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I would not say the Ryzen 3 1200 can feed a 1070...not sure who told you the 1200 "pairs comfortably" with a 1070...I don't think it's enough CPU even for the 1650 @ 1080p if you want good fps (ie consistantly above 60). All the benchmarks I've seen of the 1200 indicate it's not capable of pushing most games to 60fps 1% lows @ 1080p...there are exceptions with older titles, but in general it's not recommended for gaming. I believe your CPU is the bottleneck you're looking for...a 2600 would be a much better choice for gaming.
Witcher 3 is a GPU heavy game. A Ryzen 3 1200 and a GTX 1070 would get you nearly the same fps as a i5 9600k or an oc'ed i7 2600k with around 80fps average at 1080p max settings. 4k res would be 35-40fps average. The Ryzen 3 1200 is also about as fast as an oc'ed 2600k which can already do over 100fps in a lot of games depending on the GPU used.
 
Witcher 3 is a GPU heavy game. A Ryzen 3 1200 and a GTX 1070 would get you nearly the same fps as a i5 9600k or an oc'ed i7 2600k with around 80fps average at 1080p max settings. 4k res would be 35-40fps average. The Ryzen 3 1200 is also about as fast as an oc'ed 2600k which can already do over 100fps in a lot of games depending on the GPU used.
Witcher 3 is notorious for maxing out quad core/thread cpu’s and benefits from higher core/thread counts.
 

Third-Eye

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Witcher 3 is notorious for maxing out quad core/thread cpu’s and benefits from higher core/thread counts.
My point was that if the OP were to upgrade something to play Witcher 3 at a higher fps, a new GTX 1070/1660ti/RTX2060 would be better now than a new CPU. A better CPU doesn't automatically mean everything will run faster, but I'm not saying don't upgrade it later.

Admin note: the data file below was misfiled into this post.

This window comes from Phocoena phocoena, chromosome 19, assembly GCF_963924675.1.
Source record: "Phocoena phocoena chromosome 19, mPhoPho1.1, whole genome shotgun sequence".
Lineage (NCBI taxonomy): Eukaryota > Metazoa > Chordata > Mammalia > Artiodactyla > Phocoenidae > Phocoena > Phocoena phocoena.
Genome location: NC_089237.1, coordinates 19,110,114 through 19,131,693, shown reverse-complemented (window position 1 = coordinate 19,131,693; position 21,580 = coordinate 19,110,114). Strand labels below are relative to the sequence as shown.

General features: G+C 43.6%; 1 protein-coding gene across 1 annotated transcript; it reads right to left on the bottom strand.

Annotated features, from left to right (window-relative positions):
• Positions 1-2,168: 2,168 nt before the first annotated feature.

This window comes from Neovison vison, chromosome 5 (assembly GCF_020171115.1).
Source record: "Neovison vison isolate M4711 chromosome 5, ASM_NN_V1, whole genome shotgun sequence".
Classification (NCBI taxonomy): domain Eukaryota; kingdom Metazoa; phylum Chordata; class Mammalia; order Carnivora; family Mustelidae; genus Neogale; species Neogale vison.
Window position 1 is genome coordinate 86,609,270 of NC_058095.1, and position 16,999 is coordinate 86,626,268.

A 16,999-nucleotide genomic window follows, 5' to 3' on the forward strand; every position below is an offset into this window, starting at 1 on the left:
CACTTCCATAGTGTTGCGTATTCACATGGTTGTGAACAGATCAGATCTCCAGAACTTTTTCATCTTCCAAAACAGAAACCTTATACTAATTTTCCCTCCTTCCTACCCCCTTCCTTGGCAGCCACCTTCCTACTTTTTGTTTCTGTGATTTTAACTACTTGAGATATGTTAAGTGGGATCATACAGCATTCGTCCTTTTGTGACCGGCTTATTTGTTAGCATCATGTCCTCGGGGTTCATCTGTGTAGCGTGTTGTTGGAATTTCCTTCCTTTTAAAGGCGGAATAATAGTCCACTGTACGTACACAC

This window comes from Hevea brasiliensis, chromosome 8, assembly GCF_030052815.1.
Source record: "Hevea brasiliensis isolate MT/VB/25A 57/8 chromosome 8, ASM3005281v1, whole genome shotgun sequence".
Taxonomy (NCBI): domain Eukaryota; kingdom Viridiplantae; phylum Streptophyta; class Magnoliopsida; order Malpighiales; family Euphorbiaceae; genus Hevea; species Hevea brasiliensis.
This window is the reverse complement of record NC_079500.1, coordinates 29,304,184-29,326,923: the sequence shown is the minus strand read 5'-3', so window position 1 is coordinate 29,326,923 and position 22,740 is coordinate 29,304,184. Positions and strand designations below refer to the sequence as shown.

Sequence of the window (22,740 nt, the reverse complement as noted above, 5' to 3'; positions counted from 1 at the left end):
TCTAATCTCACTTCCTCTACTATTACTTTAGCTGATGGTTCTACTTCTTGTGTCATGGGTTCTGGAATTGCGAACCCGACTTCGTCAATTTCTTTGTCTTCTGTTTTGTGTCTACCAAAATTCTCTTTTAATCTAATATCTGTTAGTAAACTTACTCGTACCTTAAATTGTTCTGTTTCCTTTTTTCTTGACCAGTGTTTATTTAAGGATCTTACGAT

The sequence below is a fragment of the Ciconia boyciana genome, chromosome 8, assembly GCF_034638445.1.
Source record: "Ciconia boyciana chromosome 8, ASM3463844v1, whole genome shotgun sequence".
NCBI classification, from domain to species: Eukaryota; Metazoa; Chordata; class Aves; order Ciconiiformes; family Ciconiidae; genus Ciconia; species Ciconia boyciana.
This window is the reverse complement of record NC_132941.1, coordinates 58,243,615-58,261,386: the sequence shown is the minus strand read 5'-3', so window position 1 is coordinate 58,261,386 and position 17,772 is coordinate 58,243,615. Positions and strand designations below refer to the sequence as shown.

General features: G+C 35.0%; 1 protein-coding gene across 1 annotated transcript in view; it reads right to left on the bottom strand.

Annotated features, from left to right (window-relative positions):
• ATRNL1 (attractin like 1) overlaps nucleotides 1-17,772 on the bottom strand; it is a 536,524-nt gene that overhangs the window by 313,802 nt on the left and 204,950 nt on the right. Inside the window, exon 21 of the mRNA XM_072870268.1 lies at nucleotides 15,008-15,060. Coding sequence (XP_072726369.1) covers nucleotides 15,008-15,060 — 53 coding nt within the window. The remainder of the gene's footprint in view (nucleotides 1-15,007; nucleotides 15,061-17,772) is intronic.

My point was that if the OP were to upgrade something to play Witcher 3 at a higher fps, a new GTX 1070/1660ti/RTX2060 would be better now than a new CPU. A better CPU doesn't automatically mean everything will run faster, but I'm not saying don't upgrade it later.
Not convinced, I would not be surprised if the OP is already or close to being cpu bound. Easy enough to test, if the OP tries dropping the resolution to 720p if the FPS stay similar then they are cpu bound.
 
CPU usage is going to be high in almost every game today with any quad core...a fact of life.
If you want much higher GPU usage, crank up details, resolution (at least 1080P) and texture detail/AA, etc...by the time you are at a semi- 'slide slow' in frame rates, cpu usage will come down some, if that is any sort of 'solution'!
My advice : Find something else to 'investigate' or 'fix'? :) (Or get an R5-1600, minimum....)
 

Third-Eye

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Not convinced, I would not be surprised if the OP is already or close to being cpu bound. Easy enough to test, if the OP tries dropping the resolution to 720p if the FPS stay similar then they are cpu bound.
In Witcher 3, dropping down to 720p will just make the CPU usage stay at 100% and GPU will drop even lower. What the OP needs to do is increase graphics settings and the resolution past 900p to 1080p or higher and CPU usage will actually drop as GPU usage increases. Enable Nvidia Dynamic Resolution Scaling to get 1440p and 4k resolutions in game and you will see what I'm say.
 

boju

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In Witcher 3, dropping down to 720p will just make the CPU usage stay at 100% and GPU will drop even lower. What the OP needs to do is increase graphics settings and the resolution past 900p to 1080p or higher and CPU usage will actually drop as GPU usage increases. Enable Nvidia Dynamic Resolution Scaling to get 1440p and 4k resolutions in game and you will see what I'm say.